Level of Training
Undergraduate Master's Doctoral Postdoctoral Fellows (PDF) Other
CIHR Personnel award 281 373 1,005 839 70
STIHR 193 227 410 257
Operating grants 2,000 1,600 1,100 900
CIHR Total 2,474 2,200 2,515 1,996
Estimates of the number of trainees supported directly by awards from health charities and provincial health research agencies
All programs 365 474 411 503
Estimates of the number of trainees in health research supported directly by the other two federal granting agencies
NSERC 1,210 461 587 112
SSHRC 52 120 17
Grand Total 4,049 3,187 3,633 2,628

Source: Begin-Heick, N. 2010 "An environmental scan of the support for training in health research in Canada".

A radical departure from the traditional support for research trainees was the introduction in 2003 of the CIHR STIHR Program, which provides a six-year grant to a group of mentors to organize an interdisciplinary training program. The grant is used to recruit and support trainees, for trainee exchanges between participating institutions and for developing educational materials. Following a positive evaluation of this program, a second round of 50 STIHR grants was jointly funded from institute and global budgets in 2009, an investment of $89 million over six years.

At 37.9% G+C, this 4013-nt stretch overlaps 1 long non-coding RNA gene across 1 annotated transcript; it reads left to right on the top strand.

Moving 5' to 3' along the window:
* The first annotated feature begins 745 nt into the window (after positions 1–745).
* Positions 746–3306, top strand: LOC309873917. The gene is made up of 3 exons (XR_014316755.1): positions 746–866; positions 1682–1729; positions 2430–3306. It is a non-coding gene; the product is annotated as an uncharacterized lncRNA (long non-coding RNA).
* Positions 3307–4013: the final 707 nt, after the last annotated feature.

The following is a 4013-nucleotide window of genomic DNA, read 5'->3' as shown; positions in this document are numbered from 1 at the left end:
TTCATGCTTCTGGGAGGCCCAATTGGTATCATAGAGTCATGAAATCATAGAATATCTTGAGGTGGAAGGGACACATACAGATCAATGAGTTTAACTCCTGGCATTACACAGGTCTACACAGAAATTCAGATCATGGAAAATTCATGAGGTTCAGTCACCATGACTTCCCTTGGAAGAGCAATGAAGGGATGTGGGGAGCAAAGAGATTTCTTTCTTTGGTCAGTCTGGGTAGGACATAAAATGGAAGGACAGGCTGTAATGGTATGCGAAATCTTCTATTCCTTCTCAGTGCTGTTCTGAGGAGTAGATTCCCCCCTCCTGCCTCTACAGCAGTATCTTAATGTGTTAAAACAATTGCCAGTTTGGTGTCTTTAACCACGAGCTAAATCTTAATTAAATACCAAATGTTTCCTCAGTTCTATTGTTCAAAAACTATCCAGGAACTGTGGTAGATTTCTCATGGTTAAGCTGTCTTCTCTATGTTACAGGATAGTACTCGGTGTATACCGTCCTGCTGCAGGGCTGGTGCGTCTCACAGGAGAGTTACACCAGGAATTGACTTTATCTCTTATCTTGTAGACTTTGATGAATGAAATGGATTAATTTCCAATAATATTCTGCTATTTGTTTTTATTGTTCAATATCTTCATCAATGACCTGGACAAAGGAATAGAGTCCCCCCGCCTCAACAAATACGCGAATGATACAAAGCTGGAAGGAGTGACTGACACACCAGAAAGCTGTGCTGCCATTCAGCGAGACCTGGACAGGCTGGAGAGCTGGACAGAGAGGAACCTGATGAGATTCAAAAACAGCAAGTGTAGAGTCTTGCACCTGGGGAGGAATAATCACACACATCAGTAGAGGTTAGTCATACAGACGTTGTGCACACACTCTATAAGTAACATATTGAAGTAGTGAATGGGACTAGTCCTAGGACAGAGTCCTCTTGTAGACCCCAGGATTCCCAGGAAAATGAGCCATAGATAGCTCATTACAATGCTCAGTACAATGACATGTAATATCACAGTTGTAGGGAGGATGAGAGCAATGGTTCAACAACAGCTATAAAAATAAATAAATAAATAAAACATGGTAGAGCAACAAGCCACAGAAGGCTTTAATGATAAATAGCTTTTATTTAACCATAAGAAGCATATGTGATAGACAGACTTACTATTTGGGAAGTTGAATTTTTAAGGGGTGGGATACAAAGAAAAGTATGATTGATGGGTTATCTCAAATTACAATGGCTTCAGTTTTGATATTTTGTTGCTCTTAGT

CIHR has little information about the needs of health research sectors for new talent and will begin to collect information about the post-award employment of trainees who receive CIHR support. It seems likely that the majority of trainees find employment outside academia. CIHR needs to know if the students it supports have the skills sought by prospective employers.

Canada's performance in health research